A team of scientists at Columbia University has developed a brain-controlled hearing aid that can recognize and decode a person's voice in a crowd. It does so by using a combination of brain feedback and speakers to mimic what a person's own brain does. Using complex mathematical equations and algorithms the hearing aid can imitate the brain's natural ability to filter out specific sounds.
“The brain area that processes sound is extraordinarily sensitive and powerful; it can amplify one voice over others, seemingly effortlessly, while today’s hearings aids still pale in comparison,” says Nima Mesgarani, PhD, the paper's senior author and a principal investigator at Columbia University's Mortimer B. Zuckerman Mind Brain Behavior Institute. “By creating a device that harnesses the power of the brain itself, we hope our work will lead to technological improvements that enable the hundreds of millions of hearing-impaired people worldwide to communicate just as easily as their friends and family do.”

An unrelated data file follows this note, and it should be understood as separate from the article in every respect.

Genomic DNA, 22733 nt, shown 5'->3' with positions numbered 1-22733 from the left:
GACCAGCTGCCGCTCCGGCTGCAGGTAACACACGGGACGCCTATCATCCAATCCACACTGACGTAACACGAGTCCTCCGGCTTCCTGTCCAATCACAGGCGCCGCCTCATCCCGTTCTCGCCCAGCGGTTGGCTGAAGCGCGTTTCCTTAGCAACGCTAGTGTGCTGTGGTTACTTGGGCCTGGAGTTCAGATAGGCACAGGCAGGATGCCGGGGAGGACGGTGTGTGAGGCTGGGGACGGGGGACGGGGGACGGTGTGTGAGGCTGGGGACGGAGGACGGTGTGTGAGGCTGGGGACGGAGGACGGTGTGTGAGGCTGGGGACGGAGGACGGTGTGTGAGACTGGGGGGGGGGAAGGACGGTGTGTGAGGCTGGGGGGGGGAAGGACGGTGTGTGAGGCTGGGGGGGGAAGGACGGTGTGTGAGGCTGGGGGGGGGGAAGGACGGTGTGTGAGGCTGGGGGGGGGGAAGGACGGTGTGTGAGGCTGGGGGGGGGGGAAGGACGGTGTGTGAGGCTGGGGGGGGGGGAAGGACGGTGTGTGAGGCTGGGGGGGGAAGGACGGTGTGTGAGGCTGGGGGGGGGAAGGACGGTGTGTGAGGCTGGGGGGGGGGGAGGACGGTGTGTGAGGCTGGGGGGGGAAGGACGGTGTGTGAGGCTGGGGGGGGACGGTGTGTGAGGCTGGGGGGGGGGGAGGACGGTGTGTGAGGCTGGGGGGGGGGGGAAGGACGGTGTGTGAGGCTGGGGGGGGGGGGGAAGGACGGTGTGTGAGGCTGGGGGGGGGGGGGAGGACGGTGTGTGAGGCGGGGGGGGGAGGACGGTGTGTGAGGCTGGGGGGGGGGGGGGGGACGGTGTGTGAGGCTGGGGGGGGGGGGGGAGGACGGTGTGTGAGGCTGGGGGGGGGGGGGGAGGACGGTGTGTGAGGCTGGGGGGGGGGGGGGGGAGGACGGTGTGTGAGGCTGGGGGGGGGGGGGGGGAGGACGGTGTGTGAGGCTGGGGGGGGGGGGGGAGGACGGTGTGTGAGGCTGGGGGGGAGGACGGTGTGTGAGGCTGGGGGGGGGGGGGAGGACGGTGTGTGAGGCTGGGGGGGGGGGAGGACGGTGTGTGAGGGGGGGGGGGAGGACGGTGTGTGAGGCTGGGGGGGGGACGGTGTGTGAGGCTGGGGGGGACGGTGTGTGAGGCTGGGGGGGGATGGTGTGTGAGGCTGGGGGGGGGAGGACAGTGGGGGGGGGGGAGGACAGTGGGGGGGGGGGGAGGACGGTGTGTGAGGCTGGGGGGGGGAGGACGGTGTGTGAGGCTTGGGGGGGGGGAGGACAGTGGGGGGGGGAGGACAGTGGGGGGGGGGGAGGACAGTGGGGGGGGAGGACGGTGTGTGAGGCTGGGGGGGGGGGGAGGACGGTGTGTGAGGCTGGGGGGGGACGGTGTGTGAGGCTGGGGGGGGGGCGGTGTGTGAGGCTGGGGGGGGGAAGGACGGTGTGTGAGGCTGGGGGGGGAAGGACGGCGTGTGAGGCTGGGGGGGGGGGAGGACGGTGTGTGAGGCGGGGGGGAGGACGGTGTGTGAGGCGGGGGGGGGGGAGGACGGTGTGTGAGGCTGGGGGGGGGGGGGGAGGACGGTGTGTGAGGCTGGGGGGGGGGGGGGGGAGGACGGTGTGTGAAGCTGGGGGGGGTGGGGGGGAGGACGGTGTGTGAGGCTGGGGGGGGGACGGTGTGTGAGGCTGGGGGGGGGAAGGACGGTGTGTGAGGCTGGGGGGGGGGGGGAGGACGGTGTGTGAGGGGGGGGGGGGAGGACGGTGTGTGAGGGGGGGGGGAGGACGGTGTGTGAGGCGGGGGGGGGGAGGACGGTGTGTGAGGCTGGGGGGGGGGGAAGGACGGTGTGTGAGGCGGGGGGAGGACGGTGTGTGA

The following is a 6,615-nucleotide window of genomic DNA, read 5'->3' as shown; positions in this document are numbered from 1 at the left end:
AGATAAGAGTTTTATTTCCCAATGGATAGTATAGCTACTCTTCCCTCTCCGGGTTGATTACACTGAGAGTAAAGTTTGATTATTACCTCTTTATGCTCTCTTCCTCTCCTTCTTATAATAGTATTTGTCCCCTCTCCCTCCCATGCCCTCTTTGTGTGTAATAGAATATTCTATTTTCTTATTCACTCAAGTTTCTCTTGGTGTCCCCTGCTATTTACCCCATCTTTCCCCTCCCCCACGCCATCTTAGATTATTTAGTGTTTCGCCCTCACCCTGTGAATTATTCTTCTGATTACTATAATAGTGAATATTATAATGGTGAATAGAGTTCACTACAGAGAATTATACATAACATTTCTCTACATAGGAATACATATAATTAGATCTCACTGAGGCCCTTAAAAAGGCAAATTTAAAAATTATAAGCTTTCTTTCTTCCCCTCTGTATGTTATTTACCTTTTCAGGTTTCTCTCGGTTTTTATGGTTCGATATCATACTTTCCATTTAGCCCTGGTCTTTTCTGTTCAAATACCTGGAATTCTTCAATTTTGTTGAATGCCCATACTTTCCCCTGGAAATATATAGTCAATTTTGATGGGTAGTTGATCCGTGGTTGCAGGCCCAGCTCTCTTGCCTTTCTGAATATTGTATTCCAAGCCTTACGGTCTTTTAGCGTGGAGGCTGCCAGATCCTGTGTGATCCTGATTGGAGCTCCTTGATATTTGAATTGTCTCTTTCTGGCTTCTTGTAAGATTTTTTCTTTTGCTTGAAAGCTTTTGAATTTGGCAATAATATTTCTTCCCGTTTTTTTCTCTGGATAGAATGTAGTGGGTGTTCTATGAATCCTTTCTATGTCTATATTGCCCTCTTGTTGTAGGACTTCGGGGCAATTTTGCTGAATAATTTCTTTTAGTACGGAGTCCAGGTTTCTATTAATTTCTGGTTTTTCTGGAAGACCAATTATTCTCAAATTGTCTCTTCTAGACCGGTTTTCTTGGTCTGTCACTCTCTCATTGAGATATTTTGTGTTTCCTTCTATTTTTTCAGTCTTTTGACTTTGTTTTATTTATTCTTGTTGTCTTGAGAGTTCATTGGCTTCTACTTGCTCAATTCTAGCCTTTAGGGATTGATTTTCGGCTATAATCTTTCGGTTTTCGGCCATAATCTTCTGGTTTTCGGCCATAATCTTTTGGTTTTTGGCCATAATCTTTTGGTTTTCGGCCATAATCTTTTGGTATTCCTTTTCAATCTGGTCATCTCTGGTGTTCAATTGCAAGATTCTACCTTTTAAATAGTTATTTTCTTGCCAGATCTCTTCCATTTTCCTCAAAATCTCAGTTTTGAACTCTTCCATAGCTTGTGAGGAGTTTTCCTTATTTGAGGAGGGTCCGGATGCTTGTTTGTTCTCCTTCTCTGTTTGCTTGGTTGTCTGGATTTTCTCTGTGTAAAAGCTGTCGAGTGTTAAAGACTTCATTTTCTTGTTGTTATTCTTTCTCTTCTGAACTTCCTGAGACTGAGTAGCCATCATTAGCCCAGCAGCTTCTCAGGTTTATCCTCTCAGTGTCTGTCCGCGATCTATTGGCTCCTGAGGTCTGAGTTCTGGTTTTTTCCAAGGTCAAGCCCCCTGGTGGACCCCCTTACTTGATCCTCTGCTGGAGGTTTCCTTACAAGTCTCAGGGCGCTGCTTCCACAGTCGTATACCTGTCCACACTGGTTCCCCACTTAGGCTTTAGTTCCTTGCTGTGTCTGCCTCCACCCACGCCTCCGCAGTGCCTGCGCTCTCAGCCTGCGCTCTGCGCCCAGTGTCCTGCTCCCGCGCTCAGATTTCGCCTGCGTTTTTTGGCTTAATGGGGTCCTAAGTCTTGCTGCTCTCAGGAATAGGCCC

From the Columbia University article: "The Columbia team’s brain-controlled hearing aid is different. Instead of relying solely on external sound-amplifiers, like microphones, it also monitors the listener’s own brain waves.
Using this knowledge the team combined powerful speech-separation algorithms with neural networks, complex mathematical models that imitate the brain’s natural computational abilities. They created a system that first separates out the voices of individual speakers from a group, and then compares the voices of each speaker to the brain waves of the person listening. The speaker whose voice pattern most closely matches the listener’s brain waves is then amplified over the rest.
'Our end result was a speech-separation algorithm that performed similarly to previous versions but with an important improvement,” said Dr. Mesgarani. “It could recognize and decode a voice — any voice — right off the bat.'"
Read more about the hearing aid that can pick out voices in a crowd at Columbia University.